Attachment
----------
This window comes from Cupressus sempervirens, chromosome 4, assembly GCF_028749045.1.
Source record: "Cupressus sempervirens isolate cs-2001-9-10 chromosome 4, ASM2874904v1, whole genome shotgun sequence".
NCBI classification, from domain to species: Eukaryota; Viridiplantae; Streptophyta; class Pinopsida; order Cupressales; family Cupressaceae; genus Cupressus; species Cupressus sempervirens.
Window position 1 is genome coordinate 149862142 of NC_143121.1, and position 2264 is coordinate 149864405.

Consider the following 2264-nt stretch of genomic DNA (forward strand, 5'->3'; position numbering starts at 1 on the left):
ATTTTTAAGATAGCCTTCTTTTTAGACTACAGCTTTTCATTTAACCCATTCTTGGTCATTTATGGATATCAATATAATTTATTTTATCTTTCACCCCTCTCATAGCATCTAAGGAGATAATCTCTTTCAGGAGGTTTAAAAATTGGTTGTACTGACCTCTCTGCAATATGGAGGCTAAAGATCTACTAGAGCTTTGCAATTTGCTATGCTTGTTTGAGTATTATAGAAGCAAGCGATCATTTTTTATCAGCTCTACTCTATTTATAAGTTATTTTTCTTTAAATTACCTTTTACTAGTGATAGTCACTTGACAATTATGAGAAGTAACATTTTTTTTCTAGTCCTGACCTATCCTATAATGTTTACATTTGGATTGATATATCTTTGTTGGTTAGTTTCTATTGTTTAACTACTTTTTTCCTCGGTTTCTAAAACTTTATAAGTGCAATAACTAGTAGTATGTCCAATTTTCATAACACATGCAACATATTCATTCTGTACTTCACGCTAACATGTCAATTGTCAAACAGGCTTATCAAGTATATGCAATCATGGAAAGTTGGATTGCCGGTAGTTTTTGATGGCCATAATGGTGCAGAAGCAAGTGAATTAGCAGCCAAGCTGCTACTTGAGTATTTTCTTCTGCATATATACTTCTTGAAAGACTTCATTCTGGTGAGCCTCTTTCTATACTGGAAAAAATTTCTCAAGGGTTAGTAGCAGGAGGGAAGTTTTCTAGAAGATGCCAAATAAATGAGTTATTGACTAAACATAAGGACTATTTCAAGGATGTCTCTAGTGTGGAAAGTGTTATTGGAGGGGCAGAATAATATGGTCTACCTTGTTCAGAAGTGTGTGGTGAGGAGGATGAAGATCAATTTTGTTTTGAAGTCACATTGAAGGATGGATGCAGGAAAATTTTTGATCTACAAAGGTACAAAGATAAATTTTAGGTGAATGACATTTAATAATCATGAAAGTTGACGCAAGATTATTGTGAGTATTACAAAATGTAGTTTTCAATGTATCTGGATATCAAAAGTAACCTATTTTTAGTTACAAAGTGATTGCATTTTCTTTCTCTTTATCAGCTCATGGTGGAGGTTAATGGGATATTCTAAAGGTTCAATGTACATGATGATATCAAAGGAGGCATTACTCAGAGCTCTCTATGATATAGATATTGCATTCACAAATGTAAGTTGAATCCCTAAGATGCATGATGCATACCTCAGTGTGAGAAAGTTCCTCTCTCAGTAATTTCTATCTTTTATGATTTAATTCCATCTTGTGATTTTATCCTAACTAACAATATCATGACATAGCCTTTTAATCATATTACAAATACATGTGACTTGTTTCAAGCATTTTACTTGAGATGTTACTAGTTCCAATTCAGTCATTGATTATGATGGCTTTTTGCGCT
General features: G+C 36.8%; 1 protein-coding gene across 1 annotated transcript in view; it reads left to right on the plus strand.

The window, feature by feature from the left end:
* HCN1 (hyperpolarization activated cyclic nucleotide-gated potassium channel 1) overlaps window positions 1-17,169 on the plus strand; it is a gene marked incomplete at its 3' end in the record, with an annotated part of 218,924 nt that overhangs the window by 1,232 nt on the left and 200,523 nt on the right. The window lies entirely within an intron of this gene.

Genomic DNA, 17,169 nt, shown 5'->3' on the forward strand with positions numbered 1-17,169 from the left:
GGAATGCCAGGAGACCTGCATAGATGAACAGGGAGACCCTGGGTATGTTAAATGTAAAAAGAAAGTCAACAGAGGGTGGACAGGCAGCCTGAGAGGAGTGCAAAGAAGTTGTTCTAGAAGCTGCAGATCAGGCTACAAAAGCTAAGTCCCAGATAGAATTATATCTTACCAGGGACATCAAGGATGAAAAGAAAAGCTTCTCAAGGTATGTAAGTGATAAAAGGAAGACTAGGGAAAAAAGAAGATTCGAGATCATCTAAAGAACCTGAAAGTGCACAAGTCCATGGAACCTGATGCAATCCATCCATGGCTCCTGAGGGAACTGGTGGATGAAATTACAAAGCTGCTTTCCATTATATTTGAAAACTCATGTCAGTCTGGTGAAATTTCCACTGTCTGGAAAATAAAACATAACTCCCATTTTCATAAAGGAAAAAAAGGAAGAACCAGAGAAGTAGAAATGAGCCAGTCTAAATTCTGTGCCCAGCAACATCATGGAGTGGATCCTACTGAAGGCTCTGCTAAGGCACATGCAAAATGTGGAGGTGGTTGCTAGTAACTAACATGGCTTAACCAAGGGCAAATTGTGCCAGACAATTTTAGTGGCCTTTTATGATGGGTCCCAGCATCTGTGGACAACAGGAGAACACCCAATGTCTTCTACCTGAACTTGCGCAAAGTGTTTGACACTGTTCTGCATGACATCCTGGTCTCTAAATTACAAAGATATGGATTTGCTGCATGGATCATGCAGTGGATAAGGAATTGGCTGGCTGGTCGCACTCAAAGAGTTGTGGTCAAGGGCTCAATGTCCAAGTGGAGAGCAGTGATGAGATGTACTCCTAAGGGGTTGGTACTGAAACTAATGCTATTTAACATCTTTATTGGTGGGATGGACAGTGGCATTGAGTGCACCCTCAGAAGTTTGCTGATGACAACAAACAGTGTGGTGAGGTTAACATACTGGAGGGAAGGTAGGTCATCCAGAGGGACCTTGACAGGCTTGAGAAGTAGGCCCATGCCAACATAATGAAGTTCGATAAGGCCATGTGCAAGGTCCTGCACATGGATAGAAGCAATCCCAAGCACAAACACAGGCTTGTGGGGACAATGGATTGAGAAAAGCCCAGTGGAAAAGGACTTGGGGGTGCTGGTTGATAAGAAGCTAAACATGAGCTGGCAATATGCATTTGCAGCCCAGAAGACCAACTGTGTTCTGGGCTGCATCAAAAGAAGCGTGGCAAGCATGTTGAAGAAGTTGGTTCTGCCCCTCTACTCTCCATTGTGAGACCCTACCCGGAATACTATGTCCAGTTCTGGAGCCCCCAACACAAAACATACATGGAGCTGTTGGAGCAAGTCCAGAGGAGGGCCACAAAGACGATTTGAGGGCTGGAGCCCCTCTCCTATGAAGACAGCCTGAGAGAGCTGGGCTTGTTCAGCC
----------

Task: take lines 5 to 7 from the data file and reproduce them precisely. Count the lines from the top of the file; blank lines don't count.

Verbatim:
Consider the following 2264-nt stretch of genomic DNA (forward strand, 5'->3'; position numbering starts at 1 on the left):
ATTTTTAAGATAGCCTTCTTTTTAGACTACAGCTTTTCATTTAACCCATTCTTGGTCATTTATGGATATCAATATAATTTATTTTATCTTTCACCCCTCTCATAGCATCTAAGGAGATAATCTCTTTCAGGAGGTTTAAAAATTGGTTGTACTGACCTCTCTGCAATATGGAGGCTAAAGATCTACTAGAGCTTTGCAATTTGCTATGCTTGTTTGAGTATTATAGAAGCAAGCGATCATTTTTTATCAGCTCTACTCTATTTATAAGTTATTTTTCTTTAAATTACCTTTTACTAGTGATAGTCACTTGACAATTATGAGAAGTAACATTTTTTTTCTAGTCCTGACCTATCCTATAATGTTTACATTTGGATTGATATATCTTTGTTGGTTAGTTTCTATTGTTTAACTACTTTTTTCCTCGGTTTCTAAAACTTTATAAGTGCAATAACTAGTAGTATGTCCAATTTTCATAACACATGCAACATATTCATTCTGTACTTCACGCTAACATGTCAATTGTCAAACAGGCTTATCAAGTATATGCAATCATGGAAAGTTGGATTGCCGGTAGTTTTTGATGGCCATAATGGTGCAGAAGCAAGTGAATTAGCAGCCAAGCTGCTACTTGAGTATTTTCTTCTGCATATATACTTCTTGAAAGACTTCATTCTGGTGAGCCTCTTTCTATACTGGAAAAAATTTCTCAAGGGTTAGTAGCAGGAGGGAAGTTTTCTAGAAGATGCCAAATAAATGAGTTATTGACTAAACATAAGGACTATTTCAAGGATGTCTCTAGTGTGGAAAGTGTTATTGGAGGGGCAGAATAATATGGTCTACCTTGTTCAGAAGTGTGTGGTGAGGAGGATGAAGATCAATTTTGTTTTGAAGTCACATTGAAGGATGGATGCAGGAAAATTTTTGATCTACAAAGGTACAAAGATAAATTTTAGGTGAATGACATTTAATAATCATGAAAGTTGACGCAAGATTATTGTGAGTATTACAAAATGTAGTTTTCAATGTATCTGGATATCAAAAGTAACCTATTTTTAGTTACAAAGTGATTGCATTTTCTTTCTCTTTATCAGCTCATGGTGGAGGTTAATGGGATATTCTAAAGGTTCAATGTACATGATGATATCAAAGGAGGCATTACTCAGAGCTCTCTATGATATAGATATTGCATTCACAAATGTAAGTTGAATCCCTAAGATGCATGATGCATACCTCAGTGTGAGAAAGTTCCTCTCTCAGTAATTTCTATCTTTTATGATTTAATTCCATCTTGTGATTTTATCCTAACTAACAATATCATGACATAGCCTTTTAATCATATTACAAATACATGTGACTTGTTTCAAGCATTTTACTTGAGATGTTACTAGTTCCAATTCAGTCATTGATTATGATGGCTTTTTGCGCT
General features: G+C 36.8%; 1 protein-coding gene across 1 annotated transcript in view; it reads left to right on the plus strand.